The Commissioner's regulations require her to apply a five-step sequential evaluation process to each claim for disability benefits: (1) whether the claimant has engaged in substantial gainful activity since filing his or her claim; (2) whether the claimant has a severe physical and/or mental impairment or combination of impairments; (3) whether the impairment(s) meet or equal an impairment in the listings; (4) whether the impairment(s) prevent the claimant from doing past relevant work; and, (5) whether the claimant is able to perform other work in the national economy given his or her age, education, and experience. See 20 C.F.R. § § 404.1520(a)-(f)(2003). Only if the final stage is reached does the fact finder consider the plaintiff's age, education, and work experience in light of his or her residual functional capacity. See McCoy v. Schweiker, 683 F.2d 1138, 1141-42 (8th Cir. 1982); 20 C.F.R. § § 404.1520, 416.920 (2003).

III. Discussion:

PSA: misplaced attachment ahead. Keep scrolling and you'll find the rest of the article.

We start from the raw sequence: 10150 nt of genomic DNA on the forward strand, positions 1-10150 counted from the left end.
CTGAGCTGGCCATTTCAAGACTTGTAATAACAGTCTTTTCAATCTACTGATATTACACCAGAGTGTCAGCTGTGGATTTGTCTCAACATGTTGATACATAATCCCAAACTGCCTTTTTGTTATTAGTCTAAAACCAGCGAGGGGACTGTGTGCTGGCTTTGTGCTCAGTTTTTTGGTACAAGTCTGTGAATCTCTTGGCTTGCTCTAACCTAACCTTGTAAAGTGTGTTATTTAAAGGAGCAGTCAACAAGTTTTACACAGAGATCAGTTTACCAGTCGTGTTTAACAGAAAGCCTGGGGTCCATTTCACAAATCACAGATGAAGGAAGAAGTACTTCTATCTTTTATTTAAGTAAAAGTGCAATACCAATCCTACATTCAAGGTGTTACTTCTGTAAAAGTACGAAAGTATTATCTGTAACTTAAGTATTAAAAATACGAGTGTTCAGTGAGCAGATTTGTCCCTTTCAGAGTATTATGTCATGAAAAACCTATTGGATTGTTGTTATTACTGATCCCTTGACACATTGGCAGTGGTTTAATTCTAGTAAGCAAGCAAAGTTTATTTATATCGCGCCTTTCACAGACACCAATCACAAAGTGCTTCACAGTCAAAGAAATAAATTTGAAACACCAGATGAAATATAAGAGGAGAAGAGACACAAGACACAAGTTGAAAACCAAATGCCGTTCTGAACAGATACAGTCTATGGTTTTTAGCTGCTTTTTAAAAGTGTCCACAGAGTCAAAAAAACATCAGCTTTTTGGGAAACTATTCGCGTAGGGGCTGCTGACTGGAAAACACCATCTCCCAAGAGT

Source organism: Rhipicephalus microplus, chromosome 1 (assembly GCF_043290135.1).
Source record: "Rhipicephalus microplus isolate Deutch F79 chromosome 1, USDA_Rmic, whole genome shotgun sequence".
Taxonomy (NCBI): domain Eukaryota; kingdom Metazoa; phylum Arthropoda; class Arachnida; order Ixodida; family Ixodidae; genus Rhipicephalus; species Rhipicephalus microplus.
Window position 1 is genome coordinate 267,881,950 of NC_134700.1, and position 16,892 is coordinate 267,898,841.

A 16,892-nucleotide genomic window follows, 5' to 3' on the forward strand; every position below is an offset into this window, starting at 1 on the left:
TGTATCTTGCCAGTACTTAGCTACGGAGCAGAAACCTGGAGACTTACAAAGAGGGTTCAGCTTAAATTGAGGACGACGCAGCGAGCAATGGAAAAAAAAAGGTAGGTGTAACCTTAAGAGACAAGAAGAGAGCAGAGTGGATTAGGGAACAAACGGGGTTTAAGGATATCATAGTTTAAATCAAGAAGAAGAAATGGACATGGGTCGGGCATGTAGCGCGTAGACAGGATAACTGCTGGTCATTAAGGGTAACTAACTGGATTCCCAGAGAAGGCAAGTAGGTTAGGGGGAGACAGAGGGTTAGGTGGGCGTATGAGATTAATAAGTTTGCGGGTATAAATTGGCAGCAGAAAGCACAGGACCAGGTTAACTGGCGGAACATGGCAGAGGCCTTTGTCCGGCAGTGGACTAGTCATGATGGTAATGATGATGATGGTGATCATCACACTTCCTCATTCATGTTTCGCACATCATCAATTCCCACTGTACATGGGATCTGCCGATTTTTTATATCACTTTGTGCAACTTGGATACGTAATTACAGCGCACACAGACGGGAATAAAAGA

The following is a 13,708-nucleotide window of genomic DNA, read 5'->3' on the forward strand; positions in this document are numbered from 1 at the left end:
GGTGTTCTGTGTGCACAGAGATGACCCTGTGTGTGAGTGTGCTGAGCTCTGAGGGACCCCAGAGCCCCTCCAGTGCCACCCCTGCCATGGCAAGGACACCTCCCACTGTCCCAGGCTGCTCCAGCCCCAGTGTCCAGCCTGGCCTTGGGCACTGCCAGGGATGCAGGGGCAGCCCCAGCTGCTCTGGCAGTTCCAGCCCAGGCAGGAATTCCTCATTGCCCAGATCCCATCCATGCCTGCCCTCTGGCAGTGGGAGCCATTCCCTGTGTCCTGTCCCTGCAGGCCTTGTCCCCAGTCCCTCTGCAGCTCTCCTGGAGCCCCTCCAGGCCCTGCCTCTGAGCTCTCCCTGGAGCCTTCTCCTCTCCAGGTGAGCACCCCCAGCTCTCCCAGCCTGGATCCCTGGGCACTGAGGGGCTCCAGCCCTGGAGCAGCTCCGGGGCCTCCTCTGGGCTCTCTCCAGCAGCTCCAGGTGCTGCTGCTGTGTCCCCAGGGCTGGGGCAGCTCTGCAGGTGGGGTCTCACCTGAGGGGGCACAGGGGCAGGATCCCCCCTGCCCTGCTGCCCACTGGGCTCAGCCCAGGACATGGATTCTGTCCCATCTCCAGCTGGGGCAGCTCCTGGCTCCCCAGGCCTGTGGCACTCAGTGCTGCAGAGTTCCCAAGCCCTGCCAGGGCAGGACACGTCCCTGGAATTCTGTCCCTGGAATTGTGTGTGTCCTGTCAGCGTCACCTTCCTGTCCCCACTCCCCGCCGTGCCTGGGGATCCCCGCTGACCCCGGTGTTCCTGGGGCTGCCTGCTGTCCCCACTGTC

Of particular concern to the undersigned is the ALJ's treatment of the medical source statement completed by Plaintiff's mental health treatment team at Health Resources of Arkansas ("HRA"). Under the social security regulations, the commissioner will generally give the opinion of a treating physician concerning the nature and severity of a claimant's impairments "controlling weight" when it "is well-supported by medically acceptable clinical and laboratory diagnostic techniques and is not inconsistent with the other substantial evidence in [the] case record." 20 C.F.R. § 416.927(d)(2)3; see also Goff v. Barnhart, 421 F.3d 785, 790 (8th Cir. 2005). However, such weight is neither inherent nor automatic and does not "obviate the need to evaluate the record as whole." Hacker v. Barnhart, 459 F.3d 934, 937 (8th Cir. 2006); Hogan v. Apfel, 239 F.3d 958, 961 (8th Cir. 2001).

The Commissioner "may discount or even disregard the opinion of a treating physician where other medical assessments are supported by better or more thorough medical evidence, or where a treating physician renders inconsistent opinions that undermine the credibility of such opinions.'" Anderson v. Astrue, 696 F.3d 790, 793 (8th Cir. 2012) (quoting Wildman v. Astrue, 596 F.3d 959, 964 (8th Cir. 2010)); accord Hacker, 459 F.3d at 937 (noting we have declined "to give controlling weight to the treating physician's opinion because the treating physician's notes were inconsistent with her... assessment"). In so doing, the ...